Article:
Flower, and Tree.
Plants cannot live if deprived of
The date palm requires a hot, dry
ii I r, but moisture about tho roots, and
plenty of it.
Palms never live more than 250
years. Ivy has been known to live
150, chestnut SIX), oak 1,000 and yew
To prevent crotched trees from split
ting ufter they como into bearing
twist and fasten two small limbs to
gether, uud as the stem grows It will
Train and Track.
A railroad will soon connect India
The maximum wage of brukemon on
English railways has Just been fixed
ut $7.78 a week.
Canada's total railway mileage last
July wus 30,330 miles. This means
that there is one mile of railway for
every 300 inhabitants.
An Australian Inventor has designed
a piece of inocbanlsm which renown
the life of a street car rail by planing
down Its irregularities while it la In
MAKING FARM HANDS TIDY.
How One Woman Accomplished It
Through a System of Fines.
At a meeting of n woman's institute
for tho benellt of farmers' wives a
paper was read on tho artistic decora
tion of the home, and especial stress
was laid upon the wife's having n
dainty table. It was written by a
woman whose homo was luxurious
and whose taste was exquisite.
"But," asked one woman, "how can
I have a dainty table? I havo ten In
the family four children, four hired
men most of tho time and my husband
nnd myself. The hired men are gen
erally foreigners, hopelessly untidy.
It Is all I can do to get them to wash
their hands and faces and comb their
hair before they come to the table. I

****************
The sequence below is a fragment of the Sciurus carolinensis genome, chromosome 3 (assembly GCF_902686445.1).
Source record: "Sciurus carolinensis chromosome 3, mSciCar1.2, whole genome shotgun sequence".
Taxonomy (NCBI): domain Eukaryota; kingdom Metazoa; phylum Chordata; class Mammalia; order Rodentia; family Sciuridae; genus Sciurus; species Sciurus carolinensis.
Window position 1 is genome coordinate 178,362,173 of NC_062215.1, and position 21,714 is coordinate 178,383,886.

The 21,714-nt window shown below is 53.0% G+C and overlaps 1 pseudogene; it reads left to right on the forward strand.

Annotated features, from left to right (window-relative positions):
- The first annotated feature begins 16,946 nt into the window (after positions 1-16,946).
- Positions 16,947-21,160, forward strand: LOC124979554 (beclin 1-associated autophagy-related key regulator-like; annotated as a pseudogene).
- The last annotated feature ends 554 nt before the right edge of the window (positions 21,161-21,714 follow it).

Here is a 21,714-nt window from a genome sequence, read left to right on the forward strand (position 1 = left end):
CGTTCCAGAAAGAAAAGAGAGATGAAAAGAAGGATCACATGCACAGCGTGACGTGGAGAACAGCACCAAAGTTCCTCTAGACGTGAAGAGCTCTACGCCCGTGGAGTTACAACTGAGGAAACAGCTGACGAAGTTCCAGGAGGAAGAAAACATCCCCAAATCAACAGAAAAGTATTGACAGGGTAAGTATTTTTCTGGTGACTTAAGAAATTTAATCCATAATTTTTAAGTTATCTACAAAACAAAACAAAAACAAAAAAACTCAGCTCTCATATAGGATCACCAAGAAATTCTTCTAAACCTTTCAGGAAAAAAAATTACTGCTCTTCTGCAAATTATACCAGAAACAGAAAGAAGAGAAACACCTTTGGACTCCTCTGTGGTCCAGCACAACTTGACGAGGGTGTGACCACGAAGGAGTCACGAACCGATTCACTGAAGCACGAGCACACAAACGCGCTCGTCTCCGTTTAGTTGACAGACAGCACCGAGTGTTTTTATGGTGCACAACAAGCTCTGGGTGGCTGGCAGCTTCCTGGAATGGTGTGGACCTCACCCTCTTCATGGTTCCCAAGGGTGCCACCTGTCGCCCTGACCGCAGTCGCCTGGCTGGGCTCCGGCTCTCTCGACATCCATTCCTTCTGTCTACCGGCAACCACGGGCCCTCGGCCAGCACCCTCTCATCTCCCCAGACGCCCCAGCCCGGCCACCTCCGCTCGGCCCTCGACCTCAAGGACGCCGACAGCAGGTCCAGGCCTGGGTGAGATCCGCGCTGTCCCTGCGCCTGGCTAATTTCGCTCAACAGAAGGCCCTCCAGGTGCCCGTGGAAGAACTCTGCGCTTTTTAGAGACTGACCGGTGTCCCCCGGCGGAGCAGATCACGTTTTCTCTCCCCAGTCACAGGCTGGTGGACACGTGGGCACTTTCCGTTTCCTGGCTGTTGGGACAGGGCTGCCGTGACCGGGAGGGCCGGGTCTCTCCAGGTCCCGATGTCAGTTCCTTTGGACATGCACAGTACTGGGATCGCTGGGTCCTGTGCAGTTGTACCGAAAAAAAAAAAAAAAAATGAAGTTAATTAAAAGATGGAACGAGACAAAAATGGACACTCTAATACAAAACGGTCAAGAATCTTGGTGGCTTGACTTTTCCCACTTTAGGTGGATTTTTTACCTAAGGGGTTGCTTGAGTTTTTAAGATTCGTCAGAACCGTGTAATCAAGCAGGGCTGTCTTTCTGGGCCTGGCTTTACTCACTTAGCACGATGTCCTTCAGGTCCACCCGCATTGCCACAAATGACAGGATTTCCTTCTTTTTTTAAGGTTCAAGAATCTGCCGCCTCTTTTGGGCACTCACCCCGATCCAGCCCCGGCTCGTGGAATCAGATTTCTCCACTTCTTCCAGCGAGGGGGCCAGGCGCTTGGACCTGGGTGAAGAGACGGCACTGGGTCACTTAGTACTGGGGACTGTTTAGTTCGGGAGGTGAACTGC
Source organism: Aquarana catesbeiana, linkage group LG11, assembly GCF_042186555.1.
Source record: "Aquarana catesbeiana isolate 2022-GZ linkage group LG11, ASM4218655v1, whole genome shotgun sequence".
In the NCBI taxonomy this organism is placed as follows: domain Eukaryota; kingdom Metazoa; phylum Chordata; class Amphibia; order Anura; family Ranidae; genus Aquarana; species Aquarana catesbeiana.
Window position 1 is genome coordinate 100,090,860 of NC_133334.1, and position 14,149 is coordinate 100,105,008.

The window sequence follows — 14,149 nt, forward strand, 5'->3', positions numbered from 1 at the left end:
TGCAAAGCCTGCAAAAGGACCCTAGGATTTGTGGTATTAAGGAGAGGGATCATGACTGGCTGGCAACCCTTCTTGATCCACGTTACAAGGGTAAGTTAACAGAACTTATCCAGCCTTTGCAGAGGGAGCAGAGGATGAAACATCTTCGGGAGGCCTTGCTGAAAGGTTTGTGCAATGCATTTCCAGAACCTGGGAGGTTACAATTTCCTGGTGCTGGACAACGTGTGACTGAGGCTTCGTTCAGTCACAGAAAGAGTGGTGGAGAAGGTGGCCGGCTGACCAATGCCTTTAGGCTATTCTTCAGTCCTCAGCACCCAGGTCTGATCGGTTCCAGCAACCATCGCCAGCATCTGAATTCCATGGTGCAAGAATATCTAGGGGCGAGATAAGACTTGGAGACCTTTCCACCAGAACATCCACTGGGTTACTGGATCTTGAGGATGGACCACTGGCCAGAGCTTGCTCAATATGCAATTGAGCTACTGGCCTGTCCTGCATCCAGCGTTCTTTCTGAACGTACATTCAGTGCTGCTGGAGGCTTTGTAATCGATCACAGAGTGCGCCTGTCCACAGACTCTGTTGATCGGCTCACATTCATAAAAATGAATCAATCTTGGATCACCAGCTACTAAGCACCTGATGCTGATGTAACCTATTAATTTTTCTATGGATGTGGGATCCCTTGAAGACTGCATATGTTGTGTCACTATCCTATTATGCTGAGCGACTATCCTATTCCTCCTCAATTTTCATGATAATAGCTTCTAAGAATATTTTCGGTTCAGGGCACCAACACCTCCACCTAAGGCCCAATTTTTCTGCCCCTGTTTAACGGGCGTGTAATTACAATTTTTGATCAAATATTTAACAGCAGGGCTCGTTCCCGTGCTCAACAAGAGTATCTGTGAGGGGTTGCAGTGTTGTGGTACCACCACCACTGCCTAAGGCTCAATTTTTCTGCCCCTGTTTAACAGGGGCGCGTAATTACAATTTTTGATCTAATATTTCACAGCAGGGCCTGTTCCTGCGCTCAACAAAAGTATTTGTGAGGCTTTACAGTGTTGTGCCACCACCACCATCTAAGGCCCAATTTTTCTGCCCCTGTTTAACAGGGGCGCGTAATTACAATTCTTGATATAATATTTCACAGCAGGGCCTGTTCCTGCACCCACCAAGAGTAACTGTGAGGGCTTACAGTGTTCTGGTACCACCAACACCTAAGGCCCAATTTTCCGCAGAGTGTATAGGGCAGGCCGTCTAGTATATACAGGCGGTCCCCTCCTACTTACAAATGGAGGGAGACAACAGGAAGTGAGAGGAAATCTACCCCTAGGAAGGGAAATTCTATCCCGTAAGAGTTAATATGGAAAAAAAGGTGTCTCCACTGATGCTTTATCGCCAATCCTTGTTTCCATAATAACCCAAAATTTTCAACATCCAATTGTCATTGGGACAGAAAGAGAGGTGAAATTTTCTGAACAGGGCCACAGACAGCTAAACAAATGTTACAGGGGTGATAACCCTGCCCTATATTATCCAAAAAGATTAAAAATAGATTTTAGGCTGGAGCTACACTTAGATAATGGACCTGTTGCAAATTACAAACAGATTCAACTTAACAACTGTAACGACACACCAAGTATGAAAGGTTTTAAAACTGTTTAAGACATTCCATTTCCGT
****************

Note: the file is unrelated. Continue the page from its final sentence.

cannot sot a separate table and get
through with my other work. How
can 1 manage to have a dainty table?
The men soil the tablecloth and wipe
their mouths on their sleeves, and I'm
well, I'm just discouraged. I tried
furnishing them napkins, but I would
I havo to give them fresh ones at each
meal in order to keep decently clean.
J That meant more wnshlng than I can
I do. so It was out of the question."
1 And the speaker's eyes lllled with
i tears, for this was one of her un
j solvable problems.
"Well, sister, I'll tell you how I
manage," smilingly answered a bright
faced woman. "In the first place, 1
put a washstand covered with white
oilcloth, with pitcher and bowl and
tin slop jar, out In the back entry. I
hung up n mirror, brushes, combs and
nail cleaner (I bought them at the ten
cent counter); also a loug roller towel,
a shoe brush, a small broom and a
big piece of soap. Then I said to the
men: 'This is your dressing room.
You must make yourselves tidy be
fore coming to the table. In the house
I make tho rules, and if you do not
comply with them 1 shall fine you 5
cents for each transgression and de
duct It from your wages.' "Delinea
tor For April.
AQUATIC PLANT CULTURE.
How an Amateur Can Construct a Lily
Pond In a Home Garden.
Aquatic plants for thp home garden
are not grown as.-nmch as they should
be. Amateurs who hesitate for fear
of failure are wrong, for water lilies
require far less care than tender bed
ding plunts and nre lass expensive.
Any swumpy or lioggy ground can
easily be converted Into nn aquatic
garden. Flowering shrubs, trees nnd
ferns will grow luxuriantly near a
pond. When you decide on the loca
tion of your pond, which should be at
the lowest point of the garden, dig
out the soil from eighteen Inches to
three feet deep, depending on the se
verity of the winters In your locality.
The lilies must be planted deep enough
to prevent tholn freezing.
An inexpensive way to make your
pond hold water Is to line It with com
mon clay. Cover the bottom and sides
of tho pond with this clay three or
four inches thick and beat lirmly until
solid nnd even.
The best method Is to plant your
water lilies In boxes or tubs. Use rich
soil, as coarse as possible. Hough
pieces of sod and lumps of earth
should be mixed In. Boxes holding
five or six cubic feet will accommodate
strong growing plants, and others hold